Retiring with a good book

Published 10:17 pm Thursday, September 17, 2015

By Chris A. Quilpa

Freedom is synonymous with liberty and independence. It can mean the state of being free or at liberty, rather in confinement. It can be the power to determine action without restraint. It can also be defined as political or national independence; the absence or release from ties or obligations.

I say that retirement is freedom. In my case, it’s an unexpected early retirement from work, due to service-connected physical disability, after serving in the United States Navy honorably and proudly for 20 years.

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Do I regret retiring early, you ask? Are you kidding me? I did, because I don’t think I’m old enough to retire. Why me? At first, it was difficult to accept that I was retired from gainful employment. Eventually, I accepted my fate.

Please don’t envy me. I don’t envy anyone gainfully employed and making more money. I believe things happen for a reason. I now feel at ease, at peace with myself and my God. I’ve come to realize I don’t have to prove to anyone that I still matter, because I do. And I still believe I can make a difference in our world. Thank God, I’m alive, living in the present moment and trying to enjoy life.

Speaking of freedom and retirement, I can say I like what I do: doing nothing (loafing) or something to keep me sane and sensible. Thankfully, we have this 4-month-old puppy Simba (a mixed breed of Chihuahua and Yorkshire terrier) that keeps me occupied. He keeps me company. Man, he can be a challenge, but he gives me an opportunity to learn something every day.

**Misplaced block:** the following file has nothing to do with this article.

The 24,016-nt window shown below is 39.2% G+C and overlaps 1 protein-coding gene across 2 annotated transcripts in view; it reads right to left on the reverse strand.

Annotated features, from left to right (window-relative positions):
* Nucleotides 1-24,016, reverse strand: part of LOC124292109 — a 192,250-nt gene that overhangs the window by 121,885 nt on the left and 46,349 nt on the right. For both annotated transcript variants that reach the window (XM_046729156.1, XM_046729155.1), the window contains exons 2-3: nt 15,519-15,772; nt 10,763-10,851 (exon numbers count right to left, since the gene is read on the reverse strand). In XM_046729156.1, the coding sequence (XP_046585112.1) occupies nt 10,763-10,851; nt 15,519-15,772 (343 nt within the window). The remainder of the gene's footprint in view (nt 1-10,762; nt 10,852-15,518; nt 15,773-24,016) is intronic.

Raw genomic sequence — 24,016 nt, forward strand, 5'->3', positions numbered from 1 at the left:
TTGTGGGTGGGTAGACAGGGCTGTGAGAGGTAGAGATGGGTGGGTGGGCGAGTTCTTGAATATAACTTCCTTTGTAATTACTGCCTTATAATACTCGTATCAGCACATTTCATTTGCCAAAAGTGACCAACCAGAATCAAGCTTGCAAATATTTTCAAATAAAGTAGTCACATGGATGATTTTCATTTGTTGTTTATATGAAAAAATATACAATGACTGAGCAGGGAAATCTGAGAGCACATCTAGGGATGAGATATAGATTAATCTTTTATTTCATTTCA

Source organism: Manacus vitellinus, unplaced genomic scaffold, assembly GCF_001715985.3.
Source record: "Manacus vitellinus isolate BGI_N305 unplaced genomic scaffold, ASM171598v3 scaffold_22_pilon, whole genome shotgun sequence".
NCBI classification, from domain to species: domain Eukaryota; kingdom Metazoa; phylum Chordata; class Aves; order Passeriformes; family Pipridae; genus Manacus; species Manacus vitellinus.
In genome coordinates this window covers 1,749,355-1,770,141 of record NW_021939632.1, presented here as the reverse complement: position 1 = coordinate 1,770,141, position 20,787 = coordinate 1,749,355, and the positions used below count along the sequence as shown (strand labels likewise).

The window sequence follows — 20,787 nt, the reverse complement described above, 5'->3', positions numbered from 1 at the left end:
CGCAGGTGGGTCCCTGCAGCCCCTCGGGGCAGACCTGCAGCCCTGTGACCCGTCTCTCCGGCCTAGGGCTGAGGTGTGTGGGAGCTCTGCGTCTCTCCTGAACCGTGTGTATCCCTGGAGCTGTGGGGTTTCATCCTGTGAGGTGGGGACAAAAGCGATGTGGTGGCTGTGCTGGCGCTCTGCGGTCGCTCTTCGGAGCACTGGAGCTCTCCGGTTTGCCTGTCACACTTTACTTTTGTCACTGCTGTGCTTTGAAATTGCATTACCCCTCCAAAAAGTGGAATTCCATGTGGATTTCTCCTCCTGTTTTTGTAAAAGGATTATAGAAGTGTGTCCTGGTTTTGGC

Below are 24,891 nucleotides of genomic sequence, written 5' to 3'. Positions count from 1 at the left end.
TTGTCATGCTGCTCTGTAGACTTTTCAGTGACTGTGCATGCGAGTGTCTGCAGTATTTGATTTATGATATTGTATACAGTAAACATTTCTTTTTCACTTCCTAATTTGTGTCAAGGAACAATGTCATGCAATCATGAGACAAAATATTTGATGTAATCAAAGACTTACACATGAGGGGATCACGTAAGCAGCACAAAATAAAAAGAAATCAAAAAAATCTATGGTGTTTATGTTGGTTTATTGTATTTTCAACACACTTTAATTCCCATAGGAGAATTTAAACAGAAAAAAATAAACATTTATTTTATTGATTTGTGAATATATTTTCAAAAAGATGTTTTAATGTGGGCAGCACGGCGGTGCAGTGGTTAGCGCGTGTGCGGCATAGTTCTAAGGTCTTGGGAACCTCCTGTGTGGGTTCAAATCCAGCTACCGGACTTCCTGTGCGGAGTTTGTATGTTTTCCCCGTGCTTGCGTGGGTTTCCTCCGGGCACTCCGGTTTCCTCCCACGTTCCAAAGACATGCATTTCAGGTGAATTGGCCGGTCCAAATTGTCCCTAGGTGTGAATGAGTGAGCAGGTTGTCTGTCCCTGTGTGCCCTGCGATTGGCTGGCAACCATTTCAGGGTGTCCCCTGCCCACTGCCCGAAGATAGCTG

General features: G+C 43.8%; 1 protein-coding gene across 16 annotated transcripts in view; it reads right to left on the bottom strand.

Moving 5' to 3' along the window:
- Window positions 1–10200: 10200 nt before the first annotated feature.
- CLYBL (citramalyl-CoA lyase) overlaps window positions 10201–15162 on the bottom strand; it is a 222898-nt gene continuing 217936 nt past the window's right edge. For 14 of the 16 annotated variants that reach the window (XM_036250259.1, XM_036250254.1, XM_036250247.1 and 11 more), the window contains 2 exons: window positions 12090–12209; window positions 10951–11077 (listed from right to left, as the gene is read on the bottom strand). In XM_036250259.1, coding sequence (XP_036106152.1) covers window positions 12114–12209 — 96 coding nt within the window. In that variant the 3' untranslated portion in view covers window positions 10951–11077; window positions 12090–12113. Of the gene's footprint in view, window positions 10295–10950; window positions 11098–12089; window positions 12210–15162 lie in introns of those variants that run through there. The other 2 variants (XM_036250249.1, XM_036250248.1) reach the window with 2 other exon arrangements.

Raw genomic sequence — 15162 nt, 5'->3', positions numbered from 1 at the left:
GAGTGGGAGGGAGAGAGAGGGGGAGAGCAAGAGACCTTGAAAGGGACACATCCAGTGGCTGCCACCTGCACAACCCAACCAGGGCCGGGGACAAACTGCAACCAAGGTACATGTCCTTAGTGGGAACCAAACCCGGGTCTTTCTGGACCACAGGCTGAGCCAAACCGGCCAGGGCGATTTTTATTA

By the way, I visited two libraries lately — one in neighboring Chesapeake and one in our home of Suffolk — and bought CDs and books (old and new) from the Friends of the Library book sale. I got good bargains from these events.

I consider books good company. I regard them as my friends, too. Imagine, they’re just there on the shelves waiting to be cuddled, read and enjoyed. Ask students, and they will tell you they’d rather have books than have someone who’s dishonest and untrustworthy, or giving you a hard time.

Despite the fact that almost everything is digitized, Googled, and Kindled, I would prefer carrying and keeping a book, especially the hard-bound kind.

Last month, I bought a number of English and Ilokano books and dictionaries from author-lexicographer, Dr. Aurelio Solver Agcaoili of the University of Hawaii at Manoa, just to brush up on my Ilokano. Ilokano is my mother tongue, with Filipino and English as my second and third languages, respectively.

From the libraries’ book sale, I got lucky to find “Teacher Man” by Frank McCourt, an Irish-American teacher and writer and the Pulitzer Prize-winning author of “Angela’s Ashes” and “‘Tis.” The memoir, published in 2005, captured, in vivid detail, his 30-year English-teaching experience in New York, his birthplace.

Born to Irish immigrant parents, McCourt spent his younger years in Limerick, Ireland, before returning to the Big Apple. He also served in the U.S. Army.

Any teacher, new or veteran, tenured or temporary, can relate to what McCourt, the 1976 Teacher of the Year, experienced in the classroom with students of different backgrounds, characteristics and personalities. Full of anecdotes, characters and lessons, “Teacher Man” is perfect for teachers.

McCourt once said, “Find what you love and do it.” As a retiree, I love sharing my thoughts.

I like this quote from Gene Perret, a TV comedy writer and producer, “When you retire, you switch bosses — from the one who hired you to the one you married.”

Happy retirement!

Chris A. Quilpa, a retired U.S. Navy veteran, lives in Suffolk. Email him at